Today in Gay History

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November 23

Born
Manuel de Falla
1876 -

MANUEL DE FALLA, Spanish composer, born (d: 1946); Pablo Picasso is quoted as saying that he considered de Falla the shyest man he had ever met, “even smaller than myself, and as modest and withdrawn as an oyster shell…”

He was said to have been involved in a ménage á trois with composer Maurice Ravel and pianist Ricardo Viñes. De Falla became close friends with Diaghalev and Massine, with whom he collaborated on The Three-Cornered Hat. It was, incidentally, immediately after the first performance of this ballet, that Massine announced his engagement to Lydia Sokolova, who had just performed the leading role, and was then dismissed from the Ballet Russes by the enraged Diaghelev.

De Falla was taught music by his mother and grandmother. IN 1896 he moved to Madrid to study at the Real Conservaterio de Musica and Declamacion and developed a life-long interest in Andalusian Flamenco music

He moved to Paris where he met Dukas, Debussey and Ravel who influenced his music and orchestration. He returned to Madrid, later, where he wrote his signature work, Noches en los jardines des Espana ("Nights in the Spanish Gardens.")


(l to r) Dr. Joseph Towles and Colin Turnbull
1924 -

The famed British-American anthropologist COLIN TURNBULL was born on this date (d. 1994). Best known for this groundbreaking books The Forest People & The Mountain People, Turnbull was also one of the first anthropologists to work in the field of ethnomusicology an interest shared by Gay Rights pioneer, Harry Hay.

Turnbull was an unconventional scholar who rejected neutrality. He idealized the BaMbuti and reviled the Ik, and described the latter as lacking any sense of altruism, in that they force their children out of their homes at the age of three, and gorge on whatever occasional excesses of food they might find until they became sick, rather than save or share.

However, several anthropologists have since argued that a particularly serious famine suffered by the Ik during the period of Turnbull's visit may have distorted their normal behavior and customs, and some passages in his book make it clear that the behavior and customs of the Ik during the period he describes were drastically different from what was normal for them before they were uprooted from their original way of life.

In the US, he lived with his professional collaborator and partner of thirty years, the African American Dr. Joseph Towles, as an openly gay, interracial couple in one of the most conservative areas of the 1960s rural Virginia.

During this time he also took up the political cause of death row inmates. After his partner's death in 1988, Turnbull, strongly affected, gave all his belongings to the United Negro College Fund. In 1989, he moved to Bloomington, Indiana to participate to the building of Tibetan Cultural Center with his friend Thupten Jigme Norbu, elder brother of the 14th Dalai-lama. In 1991 - 1992, he moved to Dharamsala, India where he took the monks' vow of Tibetan Buddhism, given to him by the Dalai Lama. He was then given a buddhist name.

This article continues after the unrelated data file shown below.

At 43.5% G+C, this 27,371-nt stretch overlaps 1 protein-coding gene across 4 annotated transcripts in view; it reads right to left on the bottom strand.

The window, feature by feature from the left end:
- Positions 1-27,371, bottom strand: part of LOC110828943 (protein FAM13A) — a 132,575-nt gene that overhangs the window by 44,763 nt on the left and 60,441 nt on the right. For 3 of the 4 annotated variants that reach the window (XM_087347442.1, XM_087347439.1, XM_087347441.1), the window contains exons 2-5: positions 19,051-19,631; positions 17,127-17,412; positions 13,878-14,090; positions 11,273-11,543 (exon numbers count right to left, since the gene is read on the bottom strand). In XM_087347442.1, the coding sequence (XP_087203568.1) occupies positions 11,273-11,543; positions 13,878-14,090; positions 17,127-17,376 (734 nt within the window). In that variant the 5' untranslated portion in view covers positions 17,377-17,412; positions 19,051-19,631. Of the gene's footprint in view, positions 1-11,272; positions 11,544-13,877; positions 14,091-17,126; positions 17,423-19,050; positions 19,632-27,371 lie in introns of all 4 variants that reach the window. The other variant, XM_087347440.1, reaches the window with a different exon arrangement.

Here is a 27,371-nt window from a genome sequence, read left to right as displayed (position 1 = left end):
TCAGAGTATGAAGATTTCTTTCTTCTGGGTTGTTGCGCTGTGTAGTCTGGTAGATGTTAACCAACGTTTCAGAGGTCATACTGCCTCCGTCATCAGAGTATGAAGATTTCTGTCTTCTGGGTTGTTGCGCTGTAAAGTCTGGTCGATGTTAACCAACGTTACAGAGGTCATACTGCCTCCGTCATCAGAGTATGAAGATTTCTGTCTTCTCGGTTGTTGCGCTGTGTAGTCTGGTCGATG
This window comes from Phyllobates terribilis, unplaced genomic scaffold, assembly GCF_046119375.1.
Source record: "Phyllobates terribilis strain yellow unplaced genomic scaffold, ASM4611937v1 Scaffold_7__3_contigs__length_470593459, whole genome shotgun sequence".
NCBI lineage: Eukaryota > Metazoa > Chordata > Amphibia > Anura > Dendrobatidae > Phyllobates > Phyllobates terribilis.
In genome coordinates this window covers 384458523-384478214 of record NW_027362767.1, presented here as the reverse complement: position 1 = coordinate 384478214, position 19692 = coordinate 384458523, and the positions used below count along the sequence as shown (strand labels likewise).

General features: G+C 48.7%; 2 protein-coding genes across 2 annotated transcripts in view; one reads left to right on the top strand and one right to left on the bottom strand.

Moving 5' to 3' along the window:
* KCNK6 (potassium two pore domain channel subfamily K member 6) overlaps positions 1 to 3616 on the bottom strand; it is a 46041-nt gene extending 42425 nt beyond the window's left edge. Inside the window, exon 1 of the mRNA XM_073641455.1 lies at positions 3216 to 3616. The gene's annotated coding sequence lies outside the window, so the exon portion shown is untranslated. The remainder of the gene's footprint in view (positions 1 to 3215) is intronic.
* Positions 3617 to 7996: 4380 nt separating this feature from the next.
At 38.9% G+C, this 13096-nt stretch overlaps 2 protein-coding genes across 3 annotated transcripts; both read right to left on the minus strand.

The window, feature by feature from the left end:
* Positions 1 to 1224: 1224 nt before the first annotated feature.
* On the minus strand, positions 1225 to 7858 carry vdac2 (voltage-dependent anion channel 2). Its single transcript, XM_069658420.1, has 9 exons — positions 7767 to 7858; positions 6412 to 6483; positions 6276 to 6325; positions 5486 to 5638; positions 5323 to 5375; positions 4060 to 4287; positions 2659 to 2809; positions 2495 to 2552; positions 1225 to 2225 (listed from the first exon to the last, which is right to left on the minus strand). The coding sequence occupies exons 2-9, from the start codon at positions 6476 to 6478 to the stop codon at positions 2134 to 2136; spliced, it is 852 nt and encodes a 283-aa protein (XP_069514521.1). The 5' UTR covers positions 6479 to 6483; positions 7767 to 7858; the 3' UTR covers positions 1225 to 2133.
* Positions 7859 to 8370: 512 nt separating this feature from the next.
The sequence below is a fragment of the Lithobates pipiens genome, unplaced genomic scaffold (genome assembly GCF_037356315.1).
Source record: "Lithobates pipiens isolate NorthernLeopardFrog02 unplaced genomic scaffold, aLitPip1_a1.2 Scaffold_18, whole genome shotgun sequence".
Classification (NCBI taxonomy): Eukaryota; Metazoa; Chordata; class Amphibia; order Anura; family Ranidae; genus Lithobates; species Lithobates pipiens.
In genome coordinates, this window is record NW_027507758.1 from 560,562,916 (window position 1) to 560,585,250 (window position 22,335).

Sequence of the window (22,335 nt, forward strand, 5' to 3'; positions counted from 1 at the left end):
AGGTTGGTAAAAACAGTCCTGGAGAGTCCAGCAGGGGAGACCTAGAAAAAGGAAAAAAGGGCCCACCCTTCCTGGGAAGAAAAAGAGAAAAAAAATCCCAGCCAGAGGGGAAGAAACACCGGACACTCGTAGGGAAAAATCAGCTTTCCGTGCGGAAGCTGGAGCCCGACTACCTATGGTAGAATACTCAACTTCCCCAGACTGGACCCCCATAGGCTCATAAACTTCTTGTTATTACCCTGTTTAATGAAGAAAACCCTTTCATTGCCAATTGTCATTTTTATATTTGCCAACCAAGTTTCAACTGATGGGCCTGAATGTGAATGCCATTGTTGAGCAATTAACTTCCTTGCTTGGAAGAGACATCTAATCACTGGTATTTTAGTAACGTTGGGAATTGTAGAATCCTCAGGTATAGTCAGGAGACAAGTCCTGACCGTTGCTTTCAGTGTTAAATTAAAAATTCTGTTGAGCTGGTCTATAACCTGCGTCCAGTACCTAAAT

He died in Virginia in 1994, aged 69. Both Towles and Turnbull died from complications of AIDS.


Noteworthy
Bears
1989 -

On this date the NATURAL BEARS CLASSIFICATION SYSTEM was unveiled on a Usenet group. The NBCS or "bear code" is a set of symbols using letters, numbers and other characters commonly found on modern, Western computer keyboards, and used for the self-identification of those who self-identify as "bears" in the sense of a mature gay or bisexual man with facial or substantial body hair.  This classification scheme was created by Bob Donahue and Jeff Stoner, and was based on the way in which star and galaxy classification systems used characteristics of an object to derive a classifying identifier.

The format of the NBCS is a sequence of space-separated descriptions that each take the form, "XMme" where X is a letter indicating some trait; M is an optional magnitude indicated by either a number or a sequence of + or - characters (the former are used for rankings that have a broad, but discrete range while the latter is used for more comparative measurements); m is an optional modifier such as "v" which indicates variability of the trait; and e is any extra (such as a parenthesized magnitude that indicates a range from the magnitude outside the parentheses to the magnitude inside).

The format includes physical traits such as "B" for beard density/length, "f" for body hair (or "fur"), "t" for height (or "tallness"), and "w" for weight. It also includes personality traits such as "d" for "the daddy factor" and sexual preferences such as "k" for "the kinky factor."

A sample bear code is: B4 s- m g++ w d+c t+ f+ k+ r e+(+?)

Translation: (in no particular order): Reasonably thick beard, cub tendencies, definite Daddy, (endowment) gets attention, above average fur, loves groping/pawing/touching, (Kinkiness) loves most things, (Muscle) some definition/Blue collar, spends some time outdoors, (sex) plays under special circumstances, tall, bear with a tummy